two postcards from the Surf Motel

towards the park

A home away from home, looking out to the Strait of Juan de Fuca, where the lights of Port Angeles twinkle in the distance. Where Ogden Point breakwater angles into the sea. Where we had dinner at nearby Heron Rock Bistro and came back in the darkness to a room evocative of Patti Page, who stayed in this motel in the 1960s and no doubt enjoyed, as we enjoy, the pink-tiled bathroom, the neat squares of black and white tiles on the kitchenette and bathroom floors, and where time does not exactly stand still but finds its own sweet rhythm. And where maybe she hummed, getting ready for bed, the old song she sang so well:

I remember the night and the Tennessee Waltz
Now I know just how much I have lost
Yes, I lost my little darling the night they were playing
The beautiful Tennessee Waltz

towards cape flattery

postcard from the Surf Motel

Down Vancouver Island this morning after a terrific reading event last evening in Nanaimo, Wordstorm, with a generous audience (and a delicious Goan prawn dish first at the host restaurant, the Tandoori Junction). I said, as we drove, that I always know when I’m on the Island (where I spent most of the first twenty five years of my life, apart from some years in Halifax, Matsqui, Greece, and Ireland) because my skin feels as though it’s come home. I know where I am by scent. By the air. And approaching Goldstream River, I knew the salmon were there. We stopped and in pouring rain I walked out to see them, the chum (or dog) salmon my father used to take us to see each autumn. The salmon I’m used to watching now are sockeye and coho, both more colourful when they spawn, so it took my eyes a few minutes to see the silver bodies in the grey water. But I could smell them, a fresh smell, water and fish and rain. There were a few dead ones


and gulls whirling above, a kingfisher rattling in a cedar, and walking back, I was surprised to see blossom:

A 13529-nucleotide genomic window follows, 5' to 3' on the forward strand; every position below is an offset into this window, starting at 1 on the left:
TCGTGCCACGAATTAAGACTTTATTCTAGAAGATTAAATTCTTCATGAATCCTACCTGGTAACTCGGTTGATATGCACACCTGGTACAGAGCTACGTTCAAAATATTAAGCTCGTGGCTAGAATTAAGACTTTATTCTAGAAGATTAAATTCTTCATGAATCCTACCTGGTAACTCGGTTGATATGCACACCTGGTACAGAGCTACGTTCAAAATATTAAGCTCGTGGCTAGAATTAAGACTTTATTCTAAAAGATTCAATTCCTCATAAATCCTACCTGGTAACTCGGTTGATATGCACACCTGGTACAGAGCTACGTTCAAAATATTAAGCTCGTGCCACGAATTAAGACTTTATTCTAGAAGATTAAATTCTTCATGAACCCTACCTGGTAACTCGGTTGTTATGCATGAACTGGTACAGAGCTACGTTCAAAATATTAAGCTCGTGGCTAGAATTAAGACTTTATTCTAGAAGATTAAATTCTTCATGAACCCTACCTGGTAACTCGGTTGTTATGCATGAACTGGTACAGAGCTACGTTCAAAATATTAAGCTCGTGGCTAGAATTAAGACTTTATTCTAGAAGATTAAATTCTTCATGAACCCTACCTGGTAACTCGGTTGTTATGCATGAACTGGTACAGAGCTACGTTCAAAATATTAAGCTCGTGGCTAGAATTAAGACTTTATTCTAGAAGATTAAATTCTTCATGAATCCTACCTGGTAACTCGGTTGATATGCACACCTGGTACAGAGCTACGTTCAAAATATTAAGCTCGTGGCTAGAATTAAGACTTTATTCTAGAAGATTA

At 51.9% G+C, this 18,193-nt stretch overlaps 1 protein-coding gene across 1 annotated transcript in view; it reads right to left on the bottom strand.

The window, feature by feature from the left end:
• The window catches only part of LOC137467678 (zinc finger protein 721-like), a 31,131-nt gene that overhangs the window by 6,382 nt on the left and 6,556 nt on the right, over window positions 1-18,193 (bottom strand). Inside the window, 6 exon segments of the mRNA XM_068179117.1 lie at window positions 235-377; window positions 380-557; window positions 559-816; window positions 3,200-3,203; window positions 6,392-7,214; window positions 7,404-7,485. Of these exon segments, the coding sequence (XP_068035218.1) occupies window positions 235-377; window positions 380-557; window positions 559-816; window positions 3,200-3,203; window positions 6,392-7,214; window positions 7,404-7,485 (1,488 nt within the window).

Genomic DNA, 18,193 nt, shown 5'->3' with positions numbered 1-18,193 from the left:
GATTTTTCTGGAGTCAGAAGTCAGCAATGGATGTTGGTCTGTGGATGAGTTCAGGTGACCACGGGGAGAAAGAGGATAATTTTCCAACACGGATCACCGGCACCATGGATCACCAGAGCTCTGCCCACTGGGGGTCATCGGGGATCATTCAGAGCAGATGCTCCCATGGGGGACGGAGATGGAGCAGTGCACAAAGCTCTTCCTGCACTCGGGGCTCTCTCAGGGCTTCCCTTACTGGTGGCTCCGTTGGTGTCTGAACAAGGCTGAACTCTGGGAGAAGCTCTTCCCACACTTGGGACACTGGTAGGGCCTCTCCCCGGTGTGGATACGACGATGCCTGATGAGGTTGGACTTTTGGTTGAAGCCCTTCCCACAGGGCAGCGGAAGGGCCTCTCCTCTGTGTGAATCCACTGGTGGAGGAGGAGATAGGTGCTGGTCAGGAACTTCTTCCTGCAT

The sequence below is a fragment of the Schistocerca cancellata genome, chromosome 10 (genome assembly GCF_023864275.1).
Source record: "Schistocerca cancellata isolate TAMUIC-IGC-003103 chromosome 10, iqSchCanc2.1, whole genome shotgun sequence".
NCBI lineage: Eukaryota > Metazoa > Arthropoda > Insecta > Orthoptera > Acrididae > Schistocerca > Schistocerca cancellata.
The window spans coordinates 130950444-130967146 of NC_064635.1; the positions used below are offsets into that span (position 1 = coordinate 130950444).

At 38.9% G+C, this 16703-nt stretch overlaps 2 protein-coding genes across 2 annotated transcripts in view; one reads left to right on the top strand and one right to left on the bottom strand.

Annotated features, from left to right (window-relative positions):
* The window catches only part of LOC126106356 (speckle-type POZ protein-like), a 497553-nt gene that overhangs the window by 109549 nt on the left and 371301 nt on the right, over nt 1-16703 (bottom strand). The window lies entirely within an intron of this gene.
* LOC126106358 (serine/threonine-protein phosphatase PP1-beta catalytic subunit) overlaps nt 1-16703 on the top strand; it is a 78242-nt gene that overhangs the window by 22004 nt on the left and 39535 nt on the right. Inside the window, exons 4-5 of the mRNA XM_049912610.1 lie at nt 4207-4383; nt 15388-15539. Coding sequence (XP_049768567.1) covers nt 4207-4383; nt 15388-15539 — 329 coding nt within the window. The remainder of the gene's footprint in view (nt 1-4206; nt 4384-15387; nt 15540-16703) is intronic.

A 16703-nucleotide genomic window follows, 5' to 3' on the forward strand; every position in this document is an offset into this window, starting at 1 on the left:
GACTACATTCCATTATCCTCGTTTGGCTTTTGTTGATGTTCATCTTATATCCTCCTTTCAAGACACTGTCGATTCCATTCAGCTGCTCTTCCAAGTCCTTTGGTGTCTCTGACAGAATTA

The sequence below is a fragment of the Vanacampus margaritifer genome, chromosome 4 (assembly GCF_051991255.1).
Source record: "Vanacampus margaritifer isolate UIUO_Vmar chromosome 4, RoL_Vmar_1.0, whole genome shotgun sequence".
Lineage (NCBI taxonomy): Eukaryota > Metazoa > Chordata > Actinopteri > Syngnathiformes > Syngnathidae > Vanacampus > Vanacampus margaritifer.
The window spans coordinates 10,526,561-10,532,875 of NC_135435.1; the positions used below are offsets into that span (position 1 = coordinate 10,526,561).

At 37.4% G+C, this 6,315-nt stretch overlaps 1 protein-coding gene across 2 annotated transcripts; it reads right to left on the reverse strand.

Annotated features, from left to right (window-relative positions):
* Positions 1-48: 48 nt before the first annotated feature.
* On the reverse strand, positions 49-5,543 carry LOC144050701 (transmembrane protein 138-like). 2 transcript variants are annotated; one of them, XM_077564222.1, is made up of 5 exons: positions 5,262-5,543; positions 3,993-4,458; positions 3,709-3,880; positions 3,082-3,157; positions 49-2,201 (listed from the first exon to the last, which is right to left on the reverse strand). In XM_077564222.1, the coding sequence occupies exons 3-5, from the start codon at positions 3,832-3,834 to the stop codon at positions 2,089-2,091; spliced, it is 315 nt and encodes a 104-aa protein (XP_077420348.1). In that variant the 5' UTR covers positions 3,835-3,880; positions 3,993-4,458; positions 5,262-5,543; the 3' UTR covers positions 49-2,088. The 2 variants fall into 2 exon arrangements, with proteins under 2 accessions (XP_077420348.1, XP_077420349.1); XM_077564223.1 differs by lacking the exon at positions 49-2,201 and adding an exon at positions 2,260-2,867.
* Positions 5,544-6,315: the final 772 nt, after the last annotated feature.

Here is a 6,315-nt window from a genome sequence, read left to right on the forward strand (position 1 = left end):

I thought of Michelle Shocked’s song “Blackberry Blossom” and it seemed so right to be humming it as I returned to the car where John was listening to jazz:

Can you tell me what happened to the blossom
Blackberry blossom when the summertime came?
The blackberry blossom, oh the last time I saw one
Was down in the bramble where I rambled in the spring.

Everything a piece, a part of my history, my memory, even stopping in to see the Mammoth exhibit at the Museum with Angelica and being reminded, among the mastadon jaws and the mammoth tusks and even Lyuba herself, 42,000 years old,


that one of my sons, aged about 4, used to say that he wanted to be Early Man when he grew up, having been entranced by drawings of hominini in my old anthropology textbooks, hairy people around campfires with mammoths lurking in the background. So time passes, rivers run, salmon spawn, boys grow up to be mathematicians rather than Australopithicus, and the breakwater at Ogden Point is now fenced for our safety. Still, the sealions pass in joy, a heron fishes from a clump of bull kelp, and the sea, oh the sea, is the same sea I loved as a child, the mountains of the Olympic Peninsula barely visible through cloud.

And now back at the Surf Motel where we stayed when one son (that son) was married to his sweetheart on Beacon Hill and where I walked on the breakwater very early on the morning of his wedding, remembering everything.

Early man, wish you were here.

the view